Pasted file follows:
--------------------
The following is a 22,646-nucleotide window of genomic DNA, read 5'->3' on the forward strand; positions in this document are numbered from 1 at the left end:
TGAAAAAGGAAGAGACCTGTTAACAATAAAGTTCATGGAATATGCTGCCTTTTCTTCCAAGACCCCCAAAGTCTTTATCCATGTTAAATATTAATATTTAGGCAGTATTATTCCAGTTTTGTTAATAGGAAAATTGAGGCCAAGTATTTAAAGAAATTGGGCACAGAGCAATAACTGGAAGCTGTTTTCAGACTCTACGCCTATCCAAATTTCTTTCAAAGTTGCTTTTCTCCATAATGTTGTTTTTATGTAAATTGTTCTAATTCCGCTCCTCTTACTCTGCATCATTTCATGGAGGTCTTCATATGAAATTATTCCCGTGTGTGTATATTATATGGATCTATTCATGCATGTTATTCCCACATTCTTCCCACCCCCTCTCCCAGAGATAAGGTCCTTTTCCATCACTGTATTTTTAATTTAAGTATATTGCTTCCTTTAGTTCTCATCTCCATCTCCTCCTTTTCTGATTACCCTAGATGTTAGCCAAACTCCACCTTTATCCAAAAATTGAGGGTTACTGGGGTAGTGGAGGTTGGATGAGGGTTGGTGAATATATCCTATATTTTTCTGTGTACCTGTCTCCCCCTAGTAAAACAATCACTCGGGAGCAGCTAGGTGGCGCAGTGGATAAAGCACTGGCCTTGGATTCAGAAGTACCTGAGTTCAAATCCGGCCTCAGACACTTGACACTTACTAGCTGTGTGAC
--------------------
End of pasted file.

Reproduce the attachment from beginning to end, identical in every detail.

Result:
The following is a 22,646-nucleotide window of genomic DNA, read 5'->3' on the forward strand; positions in this document are numbered from 1 at the left end:
TGAAAAAGGAAGAGACCTGTTAACAATAAAGTTCATGGAATATGCTGCCTTTTCTTCCAAGACCCCCAAAGTCTTTATCCATGTTAAATATTAATATTTAGGCAGTATTATTCCAGTTTTGTTAATAGGAAAATTGAGGCCAAGTATTTAAAGAAATTGGGCACAGAGCAATAACTGGAAGCTGTTTTCAGACTCTACGCCTATCCAAATTTCTTTCAAAGTTGCTTTTCTCCATAATGTTGTTTTTATGTAAATTGTTCTAATTCCGCTCCTCTTACTCTGCATCATTTCATGGAGGTCTTCATATGAAATTATTCCCGTGTGTGTATATTATATGGATCTATTCATGCATGTTATTCCCACATTCTTCCCACCCCCTCTCCCAGAGATAAGGTCCTTTTCCATCACTGTATTTTTAATTTAAGTATATTGCTTCCTTTAGTTCTCATCTCCATCTCCTCCTTTTCTGATTACCCTAGATGTTAGCCAAACTCCACCTTTATCCAAAAATTGAGGGTTACTGGGGTAGTGGAGGTTGGATGAGGGTTGGTGAATATATCCTATATTTTTCTGTGTACCTGTCTCCCCCTAGTAAAACAATCACTCGGGAGCAGCTAGGTGGCGCAGTGGATAAAGCACTGGCCTTGGATTCAGAAGTACCTGAGTTCAAATCCGGCCTCAGACACTTGACACTTACTAGCTGTGTGAC